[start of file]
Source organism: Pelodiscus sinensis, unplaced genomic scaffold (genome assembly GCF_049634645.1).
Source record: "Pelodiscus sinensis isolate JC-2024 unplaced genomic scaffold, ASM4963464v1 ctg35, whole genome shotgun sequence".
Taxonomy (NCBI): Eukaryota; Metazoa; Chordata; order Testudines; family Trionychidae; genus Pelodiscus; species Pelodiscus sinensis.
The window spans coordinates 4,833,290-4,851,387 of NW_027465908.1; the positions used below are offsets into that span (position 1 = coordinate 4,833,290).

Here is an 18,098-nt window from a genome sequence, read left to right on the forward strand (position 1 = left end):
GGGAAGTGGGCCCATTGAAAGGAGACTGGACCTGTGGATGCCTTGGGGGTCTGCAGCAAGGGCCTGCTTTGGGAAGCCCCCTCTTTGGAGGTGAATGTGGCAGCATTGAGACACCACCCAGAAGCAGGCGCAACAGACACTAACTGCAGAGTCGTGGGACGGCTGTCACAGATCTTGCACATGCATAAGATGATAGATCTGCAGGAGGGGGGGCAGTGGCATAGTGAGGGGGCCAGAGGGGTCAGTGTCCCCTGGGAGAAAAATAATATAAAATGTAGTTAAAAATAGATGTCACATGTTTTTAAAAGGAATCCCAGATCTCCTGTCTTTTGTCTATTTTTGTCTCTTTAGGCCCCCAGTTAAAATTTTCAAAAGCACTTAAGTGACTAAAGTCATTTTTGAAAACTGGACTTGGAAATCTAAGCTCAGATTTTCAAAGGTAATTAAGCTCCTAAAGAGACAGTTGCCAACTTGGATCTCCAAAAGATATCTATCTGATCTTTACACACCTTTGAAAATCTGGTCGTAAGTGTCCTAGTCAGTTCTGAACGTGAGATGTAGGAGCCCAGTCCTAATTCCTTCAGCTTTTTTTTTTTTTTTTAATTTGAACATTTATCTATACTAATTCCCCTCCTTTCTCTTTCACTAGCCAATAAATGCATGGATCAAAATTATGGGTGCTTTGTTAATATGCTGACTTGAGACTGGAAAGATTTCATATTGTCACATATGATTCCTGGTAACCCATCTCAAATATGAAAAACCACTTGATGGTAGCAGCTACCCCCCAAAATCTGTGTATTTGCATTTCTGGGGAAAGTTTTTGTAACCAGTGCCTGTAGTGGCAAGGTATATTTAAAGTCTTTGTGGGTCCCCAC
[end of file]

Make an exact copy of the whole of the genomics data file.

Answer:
Source organism: Pelodiscus sinensis, unplaced genomic scaffold (genome assembly GCF_049634645.1).
Source record: "Pelodiscus sinensis isolate JC-2024 unplaced genomic scaffold, ASM4963464v1 ctg35, whole genome shotgun sequence".
Taxonomy (NCBI): Eukaryota; Metazoa; Chordata; order Testudines; family Trionychidae; genus Pelodiscus; species Pelodiscus sinensis.
The window spans coordinates 4,833,290-4,851,387 of NW_027465908.1; the positions used below are offsets into that span (position 1 = coordinate 4,833,290).

Here is an 18,098-nt window from a genome sequence, read left to right on the forward strand (position 1 = left end):
GGGAAGTGGGCCCATTGAAAGGAGACTGGACCTGTGGATGCCTTGGGGGTCTGCAGCAAGGGCCTGCTTTGGGAAGCCCCCTCTTTGGAGGTGAATGTGGCAGCATTGAGACACCACCCAGAAGCAGGCGCAACAGACACTAACTGCAGAGTCGTGGGACGGCTGTCACAGATCTTGCACATGCATAAGATGATAGATCTGCAGGAGGGGGGGCAGTGGCATAGTGAGGGGGCCAGAGGGGTCAGTGTCCCCTGGGAGAAAAATAATATAAAATGTAGTTAAAAATAGATGTCACATGTTTTTAAAAGGAATCCCAGATCTCCTGTCTTTTGTCTATTTTTGTCTCTTTAGGCCCCCAGTTAAAATTTTCAAAAGCACTTAAGTGACTAAAGTCATTTTTGAAAACTGGACTTGGAAATCTAAGCTCAGATTTTCAAAGGTAATTAAGCTCCTAAAGAGACAGTTGCCAACTTGGATCTCCAAAAGATATCTATCTGATCTTTACACACCTTTGAAAATCTGGTCGTAAGTGTCCTAGTCAGTTCTGAACGTGAGATGTAGGAGCCCAGTCCTAATTCCTTCAGCTTTTTTTTTTTTTTTTAATTTGAACATTTATCTATACTAATTCCCCTCCTTTCTCTTTCACTAGCCAATAAATGCATGGATCAAAATTATGGGTGCTTTGTTAATATGCTGACTTGAGACTGGAAAGATTTCATATTGTCACATATGATTCCTGGTAACCCATCTCAAATATGAAAAACCACTTGATGGTAGCAGCTACCCCCCAAAATCTGTGTATTTGCATTTCTGGGGAAAGTTTTTGTAACCAGTGCCTGTAGTGGCAAGGTATATTTAAAGTCTTTGTGGGTCCCCAC